Simon Starling, Work, Made-ready, In Light of Nature, 2003
Elisabeth Sherman: Hi. My name is Elisabeth Sherman. I'm an assistant curator at the Whitney Museum of American Art.
The four vitrines here compose a work by Simon Starling called Work Made-ready, In Light of Nature. Simon Starling was directly inspired for this work by an artist named Karl Blossfeldt, who taught in Berlin between 1899 and 1930.
Blossfeldt is very well known for his photographs of botanical structures documenting almost for the first time the inherent forms in the natural world around us. In addition to these photographs, Blossfeldt was also making bronze models from which his students could draw and sculpt these botanical structures.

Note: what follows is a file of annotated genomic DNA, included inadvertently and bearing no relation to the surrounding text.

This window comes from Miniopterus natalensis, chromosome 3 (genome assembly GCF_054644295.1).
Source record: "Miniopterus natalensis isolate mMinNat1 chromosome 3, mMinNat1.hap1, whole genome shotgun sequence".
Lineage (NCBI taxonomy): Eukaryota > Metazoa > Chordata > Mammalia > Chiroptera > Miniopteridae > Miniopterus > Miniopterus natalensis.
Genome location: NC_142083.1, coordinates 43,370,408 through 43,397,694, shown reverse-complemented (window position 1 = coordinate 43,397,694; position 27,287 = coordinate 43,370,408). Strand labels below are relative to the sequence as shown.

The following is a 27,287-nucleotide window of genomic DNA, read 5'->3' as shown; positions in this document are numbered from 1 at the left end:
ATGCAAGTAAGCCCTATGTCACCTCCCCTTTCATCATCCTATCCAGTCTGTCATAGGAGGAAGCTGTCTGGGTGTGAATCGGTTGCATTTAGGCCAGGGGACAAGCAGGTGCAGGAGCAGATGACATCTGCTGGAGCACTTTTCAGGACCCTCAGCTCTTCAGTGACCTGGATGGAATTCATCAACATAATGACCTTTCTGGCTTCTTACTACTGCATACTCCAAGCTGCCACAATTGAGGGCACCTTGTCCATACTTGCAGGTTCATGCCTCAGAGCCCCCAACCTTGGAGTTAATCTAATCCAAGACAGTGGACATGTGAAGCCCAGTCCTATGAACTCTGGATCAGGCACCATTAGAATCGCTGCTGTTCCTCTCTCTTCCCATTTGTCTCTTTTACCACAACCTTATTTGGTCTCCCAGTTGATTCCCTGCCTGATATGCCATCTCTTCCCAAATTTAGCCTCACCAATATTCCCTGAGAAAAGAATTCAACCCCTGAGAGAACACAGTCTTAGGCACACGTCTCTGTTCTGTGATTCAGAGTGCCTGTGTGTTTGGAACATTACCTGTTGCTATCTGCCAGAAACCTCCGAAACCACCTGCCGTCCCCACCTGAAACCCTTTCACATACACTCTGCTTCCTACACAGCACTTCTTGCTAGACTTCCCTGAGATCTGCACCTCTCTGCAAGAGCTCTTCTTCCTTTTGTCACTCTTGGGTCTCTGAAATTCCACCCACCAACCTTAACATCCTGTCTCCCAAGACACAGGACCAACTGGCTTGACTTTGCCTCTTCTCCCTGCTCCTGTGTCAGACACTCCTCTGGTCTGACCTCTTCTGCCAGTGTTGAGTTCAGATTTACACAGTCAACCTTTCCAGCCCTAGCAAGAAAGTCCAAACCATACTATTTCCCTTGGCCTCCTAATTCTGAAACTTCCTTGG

Starling was interested in the way that these botanical structures from this moment forward began to inform much of industrial product design. Objects that seemed very distant in our daily lives from the natural world, but whose design is actually inspired directly from these natural structures. For example, in this work he took a contemporary office chair, deconstructed an aluminum component of it, melted that aluminum component down, and recast the original Blossfeldt model of the plant using the material from today to hearken back to the original early twentieth-century model.